Shrub encroachment, a globally recognized response to climate warming, usually involves late successional species in mountain environments, without alteration to climax communities. We show that a major ecosystem change is occurring in the European Alps across a 1000 m elevation gradient, with pioneer hygrophilous Salix shrubs, previously typical of riparian forests, wetlands and avalanche ravines, encroaching into the climax communities of subalpine and alpine belts shrublands and grasslands, as well as snowbeds, pioneer vegetation and barren grounds in the nival belt. We analyzed Salix recruitment through dendrochronological methods, and assessed its relationships with climate and atmospheric CO2 concentration. The dendrochronological data indicated that Salix encroachment commenced in the 1950s (based on the age of the oldest Salix individuals, recruited in 1957), and that it was correlated with increasing atmospheric CO2 concentration, spring warming and snow cover decrease. Hygrophilous Salix shrubs are expanding their distribution both through range filling and upwards migration, likely achieving competitive replacement of species of subalpine and alpine climax communities. They benefit from climate warming and CO2 fertilization and are not sensitive to spring frost damage and soil limitations, being observed across a gradient of soil conditions from loose glacial sediments in recently deglaciated areas (where soils had not had sufficient time to develop) to mature soils such as podzols (when colonizing late successional subalpine shrublands). Salix encroachment may trigger ecosystem and landscape transformations, promoting the development of forests that replace pre-existing subalpine shrublands, and of open woodlands invading alpine grasslands and snowbeds, making the alpine environment similar to sub-Arctic and Arctic areas. This results in a new threat to the conservation of the plant species, communities and landscapes typical of the alpine biota, as mountain ranges such as the Alps provide limited opportunities for upward migration and range-shift.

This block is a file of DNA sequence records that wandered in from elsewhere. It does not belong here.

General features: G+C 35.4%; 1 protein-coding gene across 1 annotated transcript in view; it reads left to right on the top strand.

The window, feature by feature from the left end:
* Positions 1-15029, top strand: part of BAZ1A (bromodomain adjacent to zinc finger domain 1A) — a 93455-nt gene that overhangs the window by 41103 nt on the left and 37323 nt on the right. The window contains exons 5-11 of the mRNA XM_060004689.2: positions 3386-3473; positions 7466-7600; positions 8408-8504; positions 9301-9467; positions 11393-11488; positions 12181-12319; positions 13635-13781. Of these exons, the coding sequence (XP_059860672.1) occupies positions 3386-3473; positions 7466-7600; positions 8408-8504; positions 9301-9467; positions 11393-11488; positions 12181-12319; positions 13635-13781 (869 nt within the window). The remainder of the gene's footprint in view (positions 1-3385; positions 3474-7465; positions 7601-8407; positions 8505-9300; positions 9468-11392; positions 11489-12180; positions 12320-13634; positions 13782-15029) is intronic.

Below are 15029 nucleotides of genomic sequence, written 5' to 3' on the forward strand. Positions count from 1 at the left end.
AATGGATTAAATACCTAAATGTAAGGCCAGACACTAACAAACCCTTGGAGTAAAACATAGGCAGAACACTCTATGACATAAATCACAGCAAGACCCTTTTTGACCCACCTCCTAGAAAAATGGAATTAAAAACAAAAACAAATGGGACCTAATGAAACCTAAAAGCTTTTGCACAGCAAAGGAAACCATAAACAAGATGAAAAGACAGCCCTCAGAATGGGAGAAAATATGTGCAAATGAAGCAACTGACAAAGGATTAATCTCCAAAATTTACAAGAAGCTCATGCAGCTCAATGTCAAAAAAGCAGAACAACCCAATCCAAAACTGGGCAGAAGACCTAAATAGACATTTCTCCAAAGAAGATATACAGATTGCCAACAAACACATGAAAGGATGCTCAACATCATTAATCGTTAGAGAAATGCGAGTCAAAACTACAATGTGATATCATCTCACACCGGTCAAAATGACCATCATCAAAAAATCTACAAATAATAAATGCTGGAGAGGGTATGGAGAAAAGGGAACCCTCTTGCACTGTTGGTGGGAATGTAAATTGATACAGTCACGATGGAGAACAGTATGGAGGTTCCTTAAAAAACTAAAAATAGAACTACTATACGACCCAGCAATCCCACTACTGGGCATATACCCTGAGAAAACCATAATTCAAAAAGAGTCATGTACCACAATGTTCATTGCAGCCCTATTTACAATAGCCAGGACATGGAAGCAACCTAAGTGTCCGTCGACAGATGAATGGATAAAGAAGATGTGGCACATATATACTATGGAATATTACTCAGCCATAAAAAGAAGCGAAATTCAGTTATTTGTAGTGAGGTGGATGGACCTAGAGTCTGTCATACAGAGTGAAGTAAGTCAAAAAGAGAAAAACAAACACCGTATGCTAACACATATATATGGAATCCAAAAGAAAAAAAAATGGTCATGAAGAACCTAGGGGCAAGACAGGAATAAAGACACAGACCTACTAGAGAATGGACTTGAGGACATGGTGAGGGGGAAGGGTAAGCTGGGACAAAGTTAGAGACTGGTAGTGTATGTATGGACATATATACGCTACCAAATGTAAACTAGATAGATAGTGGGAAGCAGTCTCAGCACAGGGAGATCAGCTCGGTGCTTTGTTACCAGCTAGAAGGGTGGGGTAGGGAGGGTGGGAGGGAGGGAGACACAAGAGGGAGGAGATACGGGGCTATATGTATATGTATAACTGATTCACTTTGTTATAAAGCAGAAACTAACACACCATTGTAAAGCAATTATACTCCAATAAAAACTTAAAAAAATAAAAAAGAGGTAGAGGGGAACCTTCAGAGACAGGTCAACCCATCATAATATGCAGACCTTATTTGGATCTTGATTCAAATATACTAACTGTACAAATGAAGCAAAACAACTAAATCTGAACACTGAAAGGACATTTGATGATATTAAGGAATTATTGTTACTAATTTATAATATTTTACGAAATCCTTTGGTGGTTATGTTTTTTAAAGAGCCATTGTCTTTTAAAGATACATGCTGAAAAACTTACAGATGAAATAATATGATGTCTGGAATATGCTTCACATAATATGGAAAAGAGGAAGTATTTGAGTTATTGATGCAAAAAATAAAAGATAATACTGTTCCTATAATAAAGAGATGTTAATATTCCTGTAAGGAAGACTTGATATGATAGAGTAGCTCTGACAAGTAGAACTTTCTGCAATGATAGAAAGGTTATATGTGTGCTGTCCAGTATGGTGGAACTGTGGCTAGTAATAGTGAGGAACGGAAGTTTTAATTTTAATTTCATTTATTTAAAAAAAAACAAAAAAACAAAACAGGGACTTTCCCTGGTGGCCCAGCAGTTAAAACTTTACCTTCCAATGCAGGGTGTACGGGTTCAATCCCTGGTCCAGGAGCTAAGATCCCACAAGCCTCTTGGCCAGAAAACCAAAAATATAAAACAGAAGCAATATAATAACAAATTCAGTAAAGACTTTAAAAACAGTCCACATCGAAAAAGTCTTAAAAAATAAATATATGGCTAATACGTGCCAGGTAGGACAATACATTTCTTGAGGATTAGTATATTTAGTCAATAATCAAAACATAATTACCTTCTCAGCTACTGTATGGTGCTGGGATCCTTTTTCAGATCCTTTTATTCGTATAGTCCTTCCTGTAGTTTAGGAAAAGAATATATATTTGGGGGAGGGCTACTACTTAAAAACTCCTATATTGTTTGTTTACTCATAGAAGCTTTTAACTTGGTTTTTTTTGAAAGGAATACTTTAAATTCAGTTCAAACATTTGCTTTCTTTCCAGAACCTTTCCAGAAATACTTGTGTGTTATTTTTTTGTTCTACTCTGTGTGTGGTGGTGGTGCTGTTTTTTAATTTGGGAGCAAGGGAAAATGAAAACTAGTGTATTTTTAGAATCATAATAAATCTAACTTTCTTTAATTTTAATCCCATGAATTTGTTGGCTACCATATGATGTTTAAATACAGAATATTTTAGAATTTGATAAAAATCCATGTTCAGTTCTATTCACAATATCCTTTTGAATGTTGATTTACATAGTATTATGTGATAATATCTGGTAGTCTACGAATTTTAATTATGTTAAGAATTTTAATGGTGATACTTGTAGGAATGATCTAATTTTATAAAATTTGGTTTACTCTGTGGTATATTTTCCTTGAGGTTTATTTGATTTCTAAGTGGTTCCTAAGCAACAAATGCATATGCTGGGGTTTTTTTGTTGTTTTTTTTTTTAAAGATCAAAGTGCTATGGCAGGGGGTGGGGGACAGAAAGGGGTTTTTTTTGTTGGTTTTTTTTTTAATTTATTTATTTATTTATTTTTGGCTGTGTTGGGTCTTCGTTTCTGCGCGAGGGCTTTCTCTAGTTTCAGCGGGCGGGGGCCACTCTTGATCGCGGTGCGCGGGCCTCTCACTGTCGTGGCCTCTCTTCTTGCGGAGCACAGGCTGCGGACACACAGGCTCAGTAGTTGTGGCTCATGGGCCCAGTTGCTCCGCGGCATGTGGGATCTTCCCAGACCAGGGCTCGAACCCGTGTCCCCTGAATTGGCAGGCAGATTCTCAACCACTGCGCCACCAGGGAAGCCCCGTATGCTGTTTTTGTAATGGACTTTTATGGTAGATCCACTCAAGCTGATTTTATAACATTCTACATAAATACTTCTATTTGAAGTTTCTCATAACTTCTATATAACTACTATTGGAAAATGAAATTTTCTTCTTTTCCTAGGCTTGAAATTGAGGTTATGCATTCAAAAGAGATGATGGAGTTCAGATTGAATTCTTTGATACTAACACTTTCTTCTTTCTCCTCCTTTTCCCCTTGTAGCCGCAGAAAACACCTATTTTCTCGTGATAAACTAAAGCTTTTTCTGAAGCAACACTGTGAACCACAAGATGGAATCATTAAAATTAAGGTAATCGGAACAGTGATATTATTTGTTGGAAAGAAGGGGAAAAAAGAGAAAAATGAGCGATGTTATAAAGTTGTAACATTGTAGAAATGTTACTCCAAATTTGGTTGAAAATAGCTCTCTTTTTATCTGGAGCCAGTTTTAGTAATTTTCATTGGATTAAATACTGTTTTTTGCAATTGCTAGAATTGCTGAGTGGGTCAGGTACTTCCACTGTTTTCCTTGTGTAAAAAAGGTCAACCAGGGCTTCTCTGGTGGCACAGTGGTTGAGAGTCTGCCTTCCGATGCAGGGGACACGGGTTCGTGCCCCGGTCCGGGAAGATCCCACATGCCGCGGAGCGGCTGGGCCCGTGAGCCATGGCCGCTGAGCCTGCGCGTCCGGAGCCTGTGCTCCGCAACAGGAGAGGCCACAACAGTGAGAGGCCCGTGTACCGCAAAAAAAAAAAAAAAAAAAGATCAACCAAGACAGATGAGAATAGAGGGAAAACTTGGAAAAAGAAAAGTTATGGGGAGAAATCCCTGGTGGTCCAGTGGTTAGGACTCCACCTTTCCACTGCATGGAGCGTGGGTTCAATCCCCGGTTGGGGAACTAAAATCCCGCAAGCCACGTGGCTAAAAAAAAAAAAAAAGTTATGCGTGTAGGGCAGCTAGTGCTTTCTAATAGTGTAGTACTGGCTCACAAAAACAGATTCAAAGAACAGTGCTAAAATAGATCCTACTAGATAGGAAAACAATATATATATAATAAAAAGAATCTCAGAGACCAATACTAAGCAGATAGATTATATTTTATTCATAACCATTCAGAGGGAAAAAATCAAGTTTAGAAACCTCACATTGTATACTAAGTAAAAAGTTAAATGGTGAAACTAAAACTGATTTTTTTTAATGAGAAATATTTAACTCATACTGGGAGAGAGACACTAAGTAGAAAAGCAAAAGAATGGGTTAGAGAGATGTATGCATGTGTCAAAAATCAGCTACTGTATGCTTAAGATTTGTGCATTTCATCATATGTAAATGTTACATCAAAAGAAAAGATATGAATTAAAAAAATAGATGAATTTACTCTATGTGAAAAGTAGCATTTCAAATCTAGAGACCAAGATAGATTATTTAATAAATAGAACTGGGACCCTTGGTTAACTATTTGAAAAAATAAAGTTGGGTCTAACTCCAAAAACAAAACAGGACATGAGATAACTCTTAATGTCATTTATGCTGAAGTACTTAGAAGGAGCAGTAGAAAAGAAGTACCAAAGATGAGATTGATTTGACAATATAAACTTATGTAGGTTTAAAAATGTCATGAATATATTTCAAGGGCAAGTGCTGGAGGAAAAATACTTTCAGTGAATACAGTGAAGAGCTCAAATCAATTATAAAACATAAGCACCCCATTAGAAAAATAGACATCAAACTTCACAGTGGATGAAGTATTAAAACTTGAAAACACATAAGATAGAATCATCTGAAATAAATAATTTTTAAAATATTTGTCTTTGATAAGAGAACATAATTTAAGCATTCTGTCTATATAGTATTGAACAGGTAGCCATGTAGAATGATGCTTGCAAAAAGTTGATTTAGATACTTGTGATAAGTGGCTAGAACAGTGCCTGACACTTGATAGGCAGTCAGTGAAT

Salix shrub encroachment along a 1000 m elevation gradient triggers a major ecosystem change in the European Alps

Cannone N.
Writing – Original Draft Preparation
;
Guglielmin M.
Membro del Collaboration Group
;
Casiraghi C.
Membro del Collaboration Group
;
Malfasi F.
Membro del Collaboration Group
2022-01-01

Abstract

Shrub encroachment, a globally recognized response to climate warming, usually involves late successional species in mountain environments, without alteration to climax communities. We show that a major ecosystem change is occurring in the European Alps across a 1000 m elevation gradient, with pioneer hygrophilous Salix shrubs, previously typical of riparian forests, wetlands and avalanche ravines, encroaching into the climax communities of subalpine and alpine belts shrublands and grasslands, as well as snowbeds, pioneer vegetation and barren grounds in the nival belt. We analyzed Salix recruitment through dendrochronological methods, and assessed its relationships with climate and atmospheric CO2 concentration. The dendrochronological data indicated that Salix encroachment commenced in the 1950s (based on the age of the oldest Salix individuals, recruited in 1957), and that it was correlated with increasing atmospheric CO2 concentration, spring warming and snow cover decrease. Hygrophilous Salix shrubs are expanding their distribution both through range filling and upwards migration, likely achieving competitive replacement of species of subalpine and alpine climax communities. They benefit from climate warming and CO2 fertilization and are not sensitive to spring frost damage and soil limitations, being observed across a gradient of soil conditions from loose glacial sediments in recently deglaciated areas (where soils had not had sufficient time to develop) to mature soils such as podzols (when colonizing late successional subalpine shrublands). Salix encroachment may trigger ecosystem and landscape transformations, promoting the development of forests that replace pre-existing subalpine shrublands, and of open woodlands invading alpine grasslands and snowbeds, making the alpine environment similar to sub-Arctic and Arctic areas. This results in a new threat to the conservation of the plant species, communities and landscapes typical of the alpine biota, as mountain ranges such as the Alps provide limited opportunities for upward migration and range-shift.
2022
2022
alpine ecosystems, CO2 increase, elevation gradient, landscape alteration, pioneer hygrophilous Salix shrubs, shrub encroachment, spring warming
Cannone, N.; Guglielmin, M.; Casiraghi, C.; Malfasi, F.
File in questo prodotto:
File Dimensione Formato  
Cannone et al 2022 Ecography Salix encroachment.pdf

accesso aperto

Tipologia: Versione Editoriale (PDF)
Licenza: Creative commons
Dimensione 1.76 MB
Formato Adobe PDF
1.76 MB Adobe PDF Visualizza/Apri

I documenti in IRIS sono protetti da copyright e tutti i diritti sono riservati, salvo diversa indicazione.

Utilizza questo identificativo per citare o creare un link a questo documento: https://hdl.handle.net/11383/2131589
Citazioni
  • ???jsp.display-item.citation.pmc??? ND
  • Scopus 9
  • ???jsp.display-item.citation.isi??? 7
social impact